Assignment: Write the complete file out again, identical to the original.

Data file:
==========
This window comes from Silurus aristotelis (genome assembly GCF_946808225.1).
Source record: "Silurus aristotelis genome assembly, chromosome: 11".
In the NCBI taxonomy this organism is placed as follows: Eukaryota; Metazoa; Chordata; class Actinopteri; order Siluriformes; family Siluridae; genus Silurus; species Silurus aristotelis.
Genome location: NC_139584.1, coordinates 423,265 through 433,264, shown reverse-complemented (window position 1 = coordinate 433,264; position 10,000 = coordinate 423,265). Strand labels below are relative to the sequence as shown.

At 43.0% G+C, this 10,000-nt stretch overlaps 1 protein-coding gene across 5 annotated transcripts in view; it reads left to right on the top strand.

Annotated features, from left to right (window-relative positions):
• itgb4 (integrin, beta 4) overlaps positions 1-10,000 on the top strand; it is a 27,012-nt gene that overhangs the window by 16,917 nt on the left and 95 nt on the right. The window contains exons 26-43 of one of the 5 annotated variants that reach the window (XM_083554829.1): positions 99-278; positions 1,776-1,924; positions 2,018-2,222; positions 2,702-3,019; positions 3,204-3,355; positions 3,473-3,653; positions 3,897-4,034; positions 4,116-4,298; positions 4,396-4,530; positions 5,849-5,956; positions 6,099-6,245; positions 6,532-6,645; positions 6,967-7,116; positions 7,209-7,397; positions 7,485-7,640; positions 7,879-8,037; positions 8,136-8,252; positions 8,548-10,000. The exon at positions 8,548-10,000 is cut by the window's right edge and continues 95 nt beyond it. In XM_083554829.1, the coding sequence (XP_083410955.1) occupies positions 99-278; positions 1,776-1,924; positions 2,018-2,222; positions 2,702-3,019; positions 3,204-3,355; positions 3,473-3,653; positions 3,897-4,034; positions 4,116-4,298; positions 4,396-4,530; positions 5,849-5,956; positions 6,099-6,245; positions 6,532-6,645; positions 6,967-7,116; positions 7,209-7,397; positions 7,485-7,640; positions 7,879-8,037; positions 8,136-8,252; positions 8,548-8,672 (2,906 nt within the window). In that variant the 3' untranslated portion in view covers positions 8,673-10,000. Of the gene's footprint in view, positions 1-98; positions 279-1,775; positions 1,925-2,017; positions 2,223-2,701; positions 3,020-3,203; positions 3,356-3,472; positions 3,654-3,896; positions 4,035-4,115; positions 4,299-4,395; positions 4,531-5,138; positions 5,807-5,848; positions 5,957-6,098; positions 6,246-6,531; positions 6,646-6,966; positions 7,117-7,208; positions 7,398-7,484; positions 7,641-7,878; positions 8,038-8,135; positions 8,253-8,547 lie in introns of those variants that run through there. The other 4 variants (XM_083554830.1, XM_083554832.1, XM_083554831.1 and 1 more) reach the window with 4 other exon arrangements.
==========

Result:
This window comes from Silurus aristotelis (genome assembly GCF_946808225.1).
Source record: "Silurus aristotelis genome assembly, chromosome: 11".
In the NCBI taxonomy this organism is placed as follows: Eukaryota; Metazoa; Chordata; class Actinopteri; order Siluriformes; family Siluridae; genus Silurus; species Silurus aristotelis.
Genome location: NC_139584.1, coordinates 423,265 through 433,264, shown reverse-complemented (window position 1 = coordinate 433,264; position 10,000 = coordinate 423,265). Strand labels below are relative to the sequence as shown.

At 43.0% G+C, this 10,000-nt stretch overlaps 1 protein-coding gene across 5 annotated transcripts in view; it reads left to right on the top strand.

Annotated features, from left to right (window-relative positions):
• itgb4 (integrin, beta 4) overlaps positions 1-10,000 on the top strand; it is a 27,012-nt gene that overhangs the window by 16,917 nt on the left and 95 nt on the right. The window contains exons 26-43 of one of the 5 annotated variants that reach the window (XM_083554829.1): positions 99-278; positions 1,776-1,924; positions 2,018-2,222; positions 2,702-3,019; positions 3,204-3,355; positions 3,473-3,653; positions 3,897-4,034; positions 4,116-4,298; positions 4,396-4,530; positions 5,849-5,956; positions 6,099-6,245; positions 6,532-6,645; positions 6,967-7,116; positions 7,209-7,397; positions 7,485-7,640; positions 7,879-8,037; positions 8,136-8,252; positions 8,548-10,000. The exon at positions 8,548-10,000 is cut by the window's right edge and continues 95 nt beyond it. In XM_083554829.1, the coding sequence (XP_083410955.1) occupies positions 99-278; positions 1,776-1,924; positions 2,018-2,222; positions 2,702-3,019; positions 3,204-3,355; positions 3,473-3,653; positions 3,897-4,034; positions 4,116-4,298; positions 4,396-4,530; positions 5,849-5,956; positions 6,099-6,245; positions 6,532-6,645; positions 6,967-7,116; positions 7,209-7,397; positions 7,485-7,640; positions 7,879-8,037; positions 8,136-8,252; positions 8,548-8,672 (2,906 nt within the window). In that variant the 3' untranslated portion in view covers positions 8,673-10,000. Of the gene's footprint in view, positions 1-98; positions 279-1,775; positions 1,925-2,017; positions 2,223-2,701; positions 3,020-3,203; positions 3,356-3,472; positions 3,654-3,896; positions 4,035-4,115; positions 4,299-4,395; positions 4,531-5,138; positions 5,807-5,848; positions 5,957-6,098; positions 6,246-6,531; positions 6,646-6,966; positions 7,117-7,208; positions 7,398-7,484; positions 7,641-7,878; positions 8,038-8,135; positions 8,253-8,547 lie in introns of those variants that run through there. The other 4 variants (XM_083554830.1, XM_083554832.1, XM_083554831.1 and 1 more) reach the window with 4 other exon arrangements.